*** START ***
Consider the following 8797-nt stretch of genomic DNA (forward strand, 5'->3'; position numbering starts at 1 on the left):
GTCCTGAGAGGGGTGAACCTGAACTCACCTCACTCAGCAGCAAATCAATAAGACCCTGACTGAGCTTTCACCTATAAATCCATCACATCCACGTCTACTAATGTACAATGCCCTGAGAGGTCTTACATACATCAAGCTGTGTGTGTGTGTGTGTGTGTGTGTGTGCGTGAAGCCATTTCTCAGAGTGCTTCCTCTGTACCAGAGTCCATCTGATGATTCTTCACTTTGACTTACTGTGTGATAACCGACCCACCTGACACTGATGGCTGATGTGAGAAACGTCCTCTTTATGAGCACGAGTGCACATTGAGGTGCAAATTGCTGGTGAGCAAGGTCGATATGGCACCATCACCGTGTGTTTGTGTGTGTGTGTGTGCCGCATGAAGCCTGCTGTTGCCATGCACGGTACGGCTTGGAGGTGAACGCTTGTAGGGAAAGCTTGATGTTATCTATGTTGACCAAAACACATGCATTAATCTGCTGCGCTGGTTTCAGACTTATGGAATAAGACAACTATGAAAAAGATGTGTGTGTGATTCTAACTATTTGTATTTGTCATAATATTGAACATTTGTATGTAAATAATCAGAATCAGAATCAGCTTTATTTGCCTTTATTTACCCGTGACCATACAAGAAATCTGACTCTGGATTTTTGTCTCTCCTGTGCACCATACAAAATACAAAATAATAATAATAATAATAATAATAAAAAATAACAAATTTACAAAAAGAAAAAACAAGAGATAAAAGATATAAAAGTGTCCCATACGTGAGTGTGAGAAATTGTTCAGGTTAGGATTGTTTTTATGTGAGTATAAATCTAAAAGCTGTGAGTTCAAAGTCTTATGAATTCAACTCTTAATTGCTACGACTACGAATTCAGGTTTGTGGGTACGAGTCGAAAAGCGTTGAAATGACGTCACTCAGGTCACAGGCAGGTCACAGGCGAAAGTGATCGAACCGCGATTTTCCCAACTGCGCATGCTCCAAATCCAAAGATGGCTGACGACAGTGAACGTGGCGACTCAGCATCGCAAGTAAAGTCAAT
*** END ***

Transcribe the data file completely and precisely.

Consider the following 8797-nt stretch of genomic DNA (forward strand, 5'->3'; position numbering starts at 1 on the left):
GTCCTGAGAGGGGTGAACCTGAACTCACCTCACTCAGCAGCAAATCAATAAGACCCTGACTGAGCTTTCACCTATAAATCCATCACATCCACGTCTACTAATGTACAATGCCCTGAGAGGTCTTACATACATCAAGCTGTGTGTGTGTGTGTGTGTGTGTGTGTGCGTGAAGCCATTTCTCAGAGTGCTTCCTCTGTACCAGAGTCCATCTGATGATTCTTCACTTTGACTTACTGTGTGATAACCGACCCACCTGACACTGATGGCTGATGTGAGAAACGTCCTCTTTATGAGCACGAGTGCACATTGAGGTGCAAATTGCTGGTGAGCAAGGTCGATATGGCACCATCACCGTGTGTTTGTGTGTGTGTGTGTGCCGCATGAAGCCTGCTGTTGCCATGCACGGTACGGCTTGGAGGTGAACGCTTGTAGGGAAAGCTTGATGTTATCTATGTTGACCAAAACACATGCATTAATCTGCTGCGCTGGTTTCAGACTTATGGAATAAGACAACTATGAAAAAGATGTGTGTGTGATTCTAACTATTTGTATTTGTCATAATATTGAACATTTGTATGTAAATAATCAGAATCAGAATCAGCTTTATTTGCCTTTATTTACCCGTGACCATACAAGAAATCTGACTCTGGATTTTTGTCTCTCCTGTGCACCATACAAAATACAAAATAATAATAATAATAATAATAATAAAAAATAACAAATTTACAAAAAGAAAAAACAAGAGATAAAAGATATAAAAGTGTCCCATACGTGAGTGTGAGAAATTGTTCAGGTTAGGATTGTTTTTATGTGAGTATAAATCTAAAAGCTGTGAGTTCAAAGTCTTATGAATTCAACTCTTAATTGCTACGACTACGAATTCAGGTTTGTGGGTACGAGTCGAAAAGCGTTGAAATGACGTCACTCAGGTCACAGGCAGGTCACAGGCGAAAGTGATCGAACCGCGATTTTCCCAACTGCGCATGCTCCAAATCCAAAGATGGCTGACGACAGTGAACGTGGCGACTCAGCATCGCAAGTAAAGTCAAT